Description of Rosia and its People. Province of Lac.
Rosia is a very great province, lying towards the north. The people are Christians, and follow the Greek doctrine. There are several kings in the country, and they have a language of their own. They are a people of simple manners, but both men and women very handsome, being all very white and [tall, with long fair hair]. There are many strong defiles and passes in the country; and they pay tribute to nobody except to a certain Tartar king of the Ponent, whose name is TOCTAI; to him indeed they pay tribute, but only a trifle. It is not a land of trade, though to be sure they have many fine and valuable furs, such as Sables, in abundance, and Ermine, Vair, Ercolin, and Fox skins, the largest and finest in the world [and also much wax]. They also possess many Silver-mines, from which they derive a large amount of silver.1
There is nothing else worth mentioning; so let us leave Rosia, and I will tell you about the Great Sea, and what provinces and nations lie round about it, all in detail; and we will begin with Constantinople. — First, however, I should tell you of a province that lies between north and north-west. You see in that region that I have been speaking of, there is a province called LAC, which is conterminous with Rosia, and has a king of its own. The people are partly Christians and partly Saracens. They have abundance of furs of good quality, which merchants export to many countries. They live by trade and handicrafts.2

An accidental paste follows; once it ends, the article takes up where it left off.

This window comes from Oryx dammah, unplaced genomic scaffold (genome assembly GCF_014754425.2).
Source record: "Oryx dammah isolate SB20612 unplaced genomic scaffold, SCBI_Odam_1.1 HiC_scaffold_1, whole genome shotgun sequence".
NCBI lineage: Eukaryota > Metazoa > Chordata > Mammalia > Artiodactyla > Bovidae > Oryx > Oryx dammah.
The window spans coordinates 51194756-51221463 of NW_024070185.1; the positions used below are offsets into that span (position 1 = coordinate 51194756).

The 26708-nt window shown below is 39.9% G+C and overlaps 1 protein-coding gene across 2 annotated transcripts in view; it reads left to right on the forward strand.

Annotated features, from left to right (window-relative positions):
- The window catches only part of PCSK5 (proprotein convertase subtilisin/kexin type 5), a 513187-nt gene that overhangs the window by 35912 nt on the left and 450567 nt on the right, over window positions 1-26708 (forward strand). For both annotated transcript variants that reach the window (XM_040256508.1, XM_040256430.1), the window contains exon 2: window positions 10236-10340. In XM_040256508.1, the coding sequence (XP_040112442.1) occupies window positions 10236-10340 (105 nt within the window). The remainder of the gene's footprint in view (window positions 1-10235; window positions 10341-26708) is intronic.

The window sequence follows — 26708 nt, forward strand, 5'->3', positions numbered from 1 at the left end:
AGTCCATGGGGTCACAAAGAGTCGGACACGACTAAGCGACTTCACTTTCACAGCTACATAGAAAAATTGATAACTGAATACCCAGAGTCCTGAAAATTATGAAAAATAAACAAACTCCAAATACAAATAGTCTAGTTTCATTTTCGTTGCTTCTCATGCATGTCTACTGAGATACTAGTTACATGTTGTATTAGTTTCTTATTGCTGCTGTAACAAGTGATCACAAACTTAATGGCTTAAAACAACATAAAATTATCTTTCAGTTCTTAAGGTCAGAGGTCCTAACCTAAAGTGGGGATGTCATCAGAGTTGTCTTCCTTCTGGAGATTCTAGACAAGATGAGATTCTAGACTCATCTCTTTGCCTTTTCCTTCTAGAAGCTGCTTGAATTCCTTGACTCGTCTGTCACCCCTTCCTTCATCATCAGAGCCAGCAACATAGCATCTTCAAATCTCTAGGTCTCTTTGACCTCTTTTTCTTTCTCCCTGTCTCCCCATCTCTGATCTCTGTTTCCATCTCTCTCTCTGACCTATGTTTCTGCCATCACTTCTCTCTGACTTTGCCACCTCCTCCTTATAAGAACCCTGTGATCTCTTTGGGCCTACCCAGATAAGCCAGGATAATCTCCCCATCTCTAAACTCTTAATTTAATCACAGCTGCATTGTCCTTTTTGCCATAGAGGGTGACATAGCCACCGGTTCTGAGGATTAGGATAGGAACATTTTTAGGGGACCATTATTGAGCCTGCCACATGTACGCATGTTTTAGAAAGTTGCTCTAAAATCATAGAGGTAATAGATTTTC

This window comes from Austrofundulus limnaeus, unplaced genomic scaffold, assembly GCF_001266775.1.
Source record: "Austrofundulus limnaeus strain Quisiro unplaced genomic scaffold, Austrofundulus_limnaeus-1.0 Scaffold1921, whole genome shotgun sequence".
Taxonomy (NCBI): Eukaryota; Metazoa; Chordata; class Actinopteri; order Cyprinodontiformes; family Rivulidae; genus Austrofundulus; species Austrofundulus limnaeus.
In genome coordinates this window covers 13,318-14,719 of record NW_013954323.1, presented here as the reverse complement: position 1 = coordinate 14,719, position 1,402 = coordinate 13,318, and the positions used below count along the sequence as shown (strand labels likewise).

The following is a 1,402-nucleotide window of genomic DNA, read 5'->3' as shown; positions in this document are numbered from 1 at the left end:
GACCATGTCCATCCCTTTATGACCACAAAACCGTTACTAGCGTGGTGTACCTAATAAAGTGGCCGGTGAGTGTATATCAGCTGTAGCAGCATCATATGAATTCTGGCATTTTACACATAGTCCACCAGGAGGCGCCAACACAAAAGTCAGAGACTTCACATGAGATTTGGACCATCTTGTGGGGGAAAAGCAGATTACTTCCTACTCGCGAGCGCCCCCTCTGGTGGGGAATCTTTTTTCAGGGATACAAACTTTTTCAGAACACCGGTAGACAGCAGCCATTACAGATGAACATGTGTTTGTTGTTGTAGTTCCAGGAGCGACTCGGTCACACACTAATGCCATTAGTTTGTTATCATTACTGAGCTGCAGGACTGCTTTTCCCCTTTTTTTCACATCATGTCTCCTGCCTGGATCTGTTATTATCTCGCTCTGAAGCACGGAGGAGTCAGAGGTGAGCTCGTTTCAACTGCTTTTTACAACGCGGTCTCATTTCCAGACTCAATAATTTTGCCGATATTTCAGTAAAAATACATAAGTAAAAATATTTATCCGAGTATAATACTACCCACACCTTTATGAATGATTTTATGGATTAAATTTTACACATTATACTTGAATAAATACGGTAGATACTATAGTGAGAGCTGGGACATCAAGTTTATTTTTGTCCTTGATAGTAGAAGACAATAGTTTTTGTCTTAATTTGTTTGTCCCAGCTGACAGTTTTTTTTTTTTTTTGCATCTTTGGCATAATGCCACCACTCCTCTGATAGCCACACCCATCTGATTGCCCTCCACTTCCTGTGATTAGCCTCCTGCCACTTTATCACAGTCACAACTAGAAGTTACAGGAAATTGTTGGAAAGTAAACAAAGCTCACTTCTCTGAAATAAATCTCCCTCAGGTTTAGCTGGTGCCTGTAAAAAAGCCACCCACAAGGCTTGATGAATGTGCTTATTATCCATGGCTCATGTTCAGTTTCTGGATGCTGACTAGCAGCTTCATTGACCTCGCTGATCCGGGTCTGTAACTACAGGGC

There is nothing more worth mentioning, so I will speak of other subjects; but there is one thing more to tell you about Rosia that I had forgotten. You see in Rosia there is the greatest cold that is to be found anywhere, so great as to be scarcely bearable. The country is so great that it reaches even to the shores of the Ocean Sea, and ’tis in that sea that there are certain islands in which are produced numbers of gerfalcons and peregrine falcons, which are carried in many directions. From Russia also to OROECH it is not very far, and the journey could be soon made, were it not for the tremendous cold; but this renders its accomplishment almost impossible.3